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Female flowers of C.ruderalis

Female flowers of C.ruderalis

Last week I had been suffering from a mild allergy for almost 12 hours – symptoms included running nose, sneezing and mild headache. Took half a spoon of home grown powdered cannabis (shade dried and ground in a mixer); boiled it at a low summer in a cup of water and half a teaspoon of milk cream plus some honey. Strained it and drank it hot. The allergy disappeared within an hour !!

I used the same variety/strain of C. ruderalis as mentioned in my previous post. Meanwhile I came across the following reference about the antiphlegmatic effect of Cannabis in the paper: ‘The Religious and Medicinal Uses of Cannabis in China, India and Tibet’ by  MIA TOUW. Journal of Psychoactive Drugs. Vol. 13(1) Jan-Mar, 1981:

Cannabis increases the “gastric fire” (i.e., digestion and,
therefore, appetite), the “generative fire,” and it is
mentioned in one of the earliest medical works, the Sushruta
Samhita (of uncertain date with estimates ranging from 400
B.C.-600 A.D.), as an antiphlegmatic . Taken in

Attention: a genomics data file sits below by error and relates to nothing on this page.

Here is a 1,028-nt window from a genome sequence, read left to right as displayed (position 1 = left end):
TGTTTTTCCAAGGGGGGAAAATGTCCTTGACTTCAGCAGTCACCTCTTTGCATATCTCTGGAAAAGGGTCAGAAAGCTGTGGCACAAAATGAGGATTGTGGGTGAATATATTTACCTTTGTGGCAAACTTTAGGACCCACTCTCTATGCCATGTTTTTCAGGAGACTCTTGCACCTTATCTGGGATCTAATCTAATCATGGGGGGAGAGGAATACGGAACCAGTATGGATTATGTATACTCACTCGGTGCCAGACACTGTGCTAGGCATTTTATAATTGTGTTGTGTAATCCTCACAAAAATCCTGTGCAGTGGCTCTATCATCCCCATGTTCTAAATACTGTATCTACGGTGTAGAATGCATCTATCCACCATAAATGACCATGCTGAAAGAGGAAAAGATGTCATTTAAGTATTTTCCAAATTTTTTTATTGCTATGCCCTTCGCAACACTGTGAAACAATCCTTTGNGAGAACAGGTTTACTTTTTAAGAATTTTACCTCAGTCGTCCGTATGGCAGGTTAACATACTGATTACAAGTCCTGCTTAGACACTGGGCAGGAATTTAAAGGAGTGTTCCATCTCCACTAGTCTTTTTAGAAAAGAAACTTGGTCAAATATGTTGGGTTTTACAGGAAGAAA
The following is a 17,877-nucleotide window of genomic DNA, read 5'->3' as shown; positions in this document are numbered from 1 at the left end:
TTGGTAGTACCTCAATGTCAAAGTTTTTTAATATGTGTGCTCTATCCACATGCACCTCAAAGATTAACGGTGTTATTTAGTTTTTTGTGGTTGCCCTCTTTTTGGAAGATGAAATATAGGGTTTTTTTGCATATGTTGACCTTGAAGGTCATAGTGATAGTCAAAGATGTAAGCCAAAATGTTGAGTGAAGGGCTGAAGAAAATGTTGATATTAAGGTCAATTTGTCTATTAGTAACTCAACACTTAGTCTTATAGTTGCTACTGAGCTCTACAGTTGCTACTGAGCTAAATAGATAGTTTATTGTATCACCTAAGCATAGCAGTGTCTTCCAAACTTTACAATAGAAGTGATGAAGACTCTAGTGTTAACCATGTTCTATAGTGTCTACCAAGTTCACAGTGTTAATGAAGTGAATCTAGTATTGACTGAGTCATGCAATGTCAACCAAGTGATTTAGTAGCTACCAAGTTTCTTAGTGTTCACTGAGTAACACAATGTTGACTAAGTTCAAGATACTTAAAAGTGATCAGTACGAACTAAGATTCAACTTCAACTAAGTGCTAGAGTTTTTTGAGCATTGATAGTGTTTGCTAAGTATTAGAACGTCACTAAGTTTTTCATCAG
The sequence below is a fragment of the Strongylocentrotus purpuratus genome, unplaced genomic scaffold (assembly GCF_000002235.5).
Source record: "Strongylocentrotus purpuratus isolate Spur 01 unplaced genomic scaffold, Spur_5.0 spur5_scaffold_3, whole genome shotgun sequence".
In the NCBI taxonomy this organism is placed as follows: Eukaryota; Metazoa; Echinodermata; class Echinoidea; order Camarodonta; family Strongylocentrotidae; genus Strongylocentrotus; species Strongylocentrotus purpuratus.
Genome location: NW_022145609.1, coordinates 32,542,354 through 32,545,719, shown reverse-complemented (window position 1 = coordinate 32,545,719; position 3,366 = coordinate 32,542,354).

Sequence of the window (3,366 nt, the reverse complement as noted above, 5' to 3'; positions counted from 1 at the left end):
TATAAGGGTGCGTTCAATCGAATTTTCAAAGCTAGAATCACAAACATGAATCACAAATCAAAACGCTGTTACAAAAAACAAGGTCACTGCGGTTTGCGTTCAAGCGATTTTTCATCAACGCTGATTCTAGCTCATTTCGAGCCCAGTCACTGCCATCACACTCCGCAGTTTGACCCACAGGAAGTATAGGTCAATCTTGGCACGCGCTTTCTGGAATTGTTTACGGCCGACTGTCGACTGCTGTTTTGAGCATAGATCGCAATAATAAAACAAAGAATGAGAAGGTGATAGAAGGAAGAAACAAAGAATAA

its literal current sense of mucus, this classification is quite
correct for cannabis acts both as an expectorant and
suppresses the production of mucus.

This fact finds support in the Tibetan medicine also:

The next most commonly mentioned medical use of
cannabis in Tibet is for suppurative diseases, especially
suppuration in the ears. The Tibetans consider the latter
condition to arise from “overmuch fluid in the head,”
which cannabis is held to remedy (Kirilov 1893). Since
they see it as an antiphlegmatic, they also employ it
against colds (Shah & Joshi 1971; Jain & Trafader 1970)
and rheumatism (Aldrich 1977; Sharma 1977a). Cannabis
is respected as an antihelmintic (Snyder 1971).

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